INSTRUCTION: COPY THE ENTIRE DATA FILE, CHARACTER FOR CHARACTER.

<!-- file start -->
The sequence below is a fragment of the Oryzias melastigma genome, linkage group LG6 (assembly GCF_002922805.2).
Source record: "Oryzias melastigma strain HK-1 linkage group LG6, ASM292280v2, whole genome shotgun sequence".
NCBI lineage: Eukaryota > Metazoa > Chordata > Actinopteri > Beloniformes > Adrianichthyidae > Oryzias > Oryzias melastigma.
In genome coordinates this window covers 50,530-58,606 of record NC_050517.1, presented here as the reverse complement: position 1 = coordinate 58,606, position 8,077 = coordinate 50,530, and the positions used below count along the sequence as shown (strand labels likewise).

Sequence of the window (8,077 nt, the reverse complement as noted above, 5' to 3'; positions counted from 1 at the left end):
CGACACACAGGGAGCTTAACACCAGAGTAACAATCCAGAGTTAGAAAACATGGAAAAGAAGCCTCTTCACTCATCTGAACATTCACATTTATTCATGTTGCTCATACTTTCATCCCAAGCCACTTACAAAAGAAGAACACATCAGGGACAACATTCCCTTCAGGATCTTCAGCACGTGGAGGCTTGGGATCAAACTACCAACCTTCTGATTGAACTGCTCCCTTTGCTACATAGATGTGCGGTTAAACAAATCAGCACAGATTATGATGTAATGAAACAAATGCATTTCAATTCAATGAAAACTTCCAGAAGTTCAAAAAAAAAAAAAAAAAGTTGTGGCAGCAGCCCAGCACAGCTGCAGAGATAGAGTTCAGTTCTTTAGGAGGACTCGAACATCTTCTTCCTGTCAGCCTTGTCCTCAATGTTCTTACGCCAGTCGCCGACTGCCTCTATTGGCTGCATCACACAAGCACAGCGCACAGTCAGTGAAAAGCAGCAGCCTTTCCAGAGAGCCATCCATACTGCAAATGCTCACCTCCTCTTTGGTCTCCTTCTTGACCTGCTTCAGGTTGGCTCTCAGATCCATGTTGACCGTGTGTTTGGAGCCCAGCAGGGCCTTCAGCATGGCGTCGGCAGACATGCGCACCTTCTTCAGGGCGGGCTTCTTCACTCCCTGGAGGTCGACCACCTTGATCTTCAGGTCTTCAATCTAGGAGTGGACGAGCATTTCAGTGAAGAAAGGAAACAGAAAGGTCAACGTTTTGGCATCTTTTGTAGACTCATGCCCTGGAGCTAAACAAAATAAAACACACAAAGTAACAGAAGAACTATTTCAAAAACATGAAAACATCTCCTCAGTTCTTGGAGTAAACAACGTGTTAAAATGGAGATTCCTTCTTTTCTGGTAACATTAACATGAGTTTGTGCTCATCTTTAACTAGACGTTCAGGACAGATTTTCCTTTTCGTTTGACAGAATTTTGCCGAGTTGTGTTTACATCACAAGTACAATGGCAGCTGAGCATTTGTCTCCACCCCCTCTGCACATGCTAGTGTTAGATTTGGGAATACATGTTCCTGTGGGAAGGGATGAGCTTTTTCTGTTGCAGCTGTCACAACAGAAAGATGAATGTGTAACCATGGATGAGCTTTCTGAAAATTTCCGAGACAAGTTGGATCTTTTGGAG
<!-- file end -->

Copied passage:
The sequence below is a fragment of the Oryzias melastigma genome, linkage group LG6 (assembly GCF_002922805.2).
Source record: "Oryzias melastigma strain HK-1 linkage group LG6, ASM292280v2, whole genome shotgun sequence".
NCBI lineage: Eukaryota > Metazoa > Chordata > Actinopteri > Beloniformes > Adrianichthyidae > Oryzias > Oryzias melastigma.
In genome coordinates this window covers 50,530-58,606 of record NC_050517.1, presented here as the reverse complement: position 1 = coordinate 58,606, position 8,077 = coordinate 50,530, and the positions used below count along the sequence as shown (strand labels likewise).

Sequence of the window (8,077 nt, the reverse complement as noted above, 5' to 3'; positions counted from 1 at the left end):
CGACACACAGGGAGCTTAACACCAGAGTAACAATCCAGAGTTAGAAAACATGGAAAAGAAGCCTCTTCACTCATCTGAACATTCACATTTATTCATGTTGCTCATACTTTCATCCCAAGCCACTTACAAAAGAAGAACACATCAGGGACAACATTCCCTTCAGGATCTTCAGCACGTGGAGGCTTGGGATCAAACTACCAACCTTCTGATTGAACTGCTCCCTTTGCTACATAGATGTGCGGTTAAACAAATCAGCACAGATTATGATGTAATGAAACAAATGCATTTCAATTCAATGAAAACTTCCAGAAGTTCAAAAAAAAAAAAAAAAAGTTGTGGCAGCAGCCCAGCACAGCTGCAGAGATAGAGTTCAGTTCTTTAGGAGGACTCGAACATCTTCTTCCTGTCAGCCTTGTCCTCAATGTTCTTACGCCAGTCGCCGACTGCCTCTATTGGCTGCATCACACAAGCACAGCGCACAGTCAGTGAAAAGCAGCAGCCTTTCCAGAGAGCCATCCATACTGCAAATGCTCACCTCCTCTTTGGTCTCCTTCTTGACCTGCTTCAGGTTGGCTCTCAGATCCATGTTGACCGTGTGTTTGGAGCCCAGCAGGGCCTTCAGCATGGCGTCGGCAGACATGCGCACCTTCTTCAGGGCGGGCTTCTTCACTCCCTGGAGGTCGACCACCTTGATCTTCAGGTCTTCAATCTAGGAGTGGACGAGCATTTCAGTGAAGAAAGGAAACAGAAAGGTCAACGTTTTGGCATCTTTTGTAGACTCATGCCCTGGAGCTAAACAAAATAAAACACACAAAGTAACAGAAGAACTATTTCAAAAACATGAAAACATCTCCTCAGTTCTTGGAGTAAACAACGTGTTAAAATGGAGATTCCTTCTTTTCTGGTAACATTAACATGAGTTTGTGCTCATCTTTAACTAGACGTTCAGGACAGATTTTCCTTTTCGTTTGACAGAATTTTGCCGAGTTGTGTTTACATCACAAGTACAATGGCAGCTGAGCATTTGTCTCCACCCCCTCTGCACATGCTAGTGTTAGATTTGGGAATACATGTTCCTGTGGGAAGGGATGAGCTTTTTCTGTTGCAGCTGTCACAACAGAAAGATGAATGTGTAACCATGGATGAGCTTTCTGAAAATTTCCGAGACAAGTTGGATCTTTTGGAG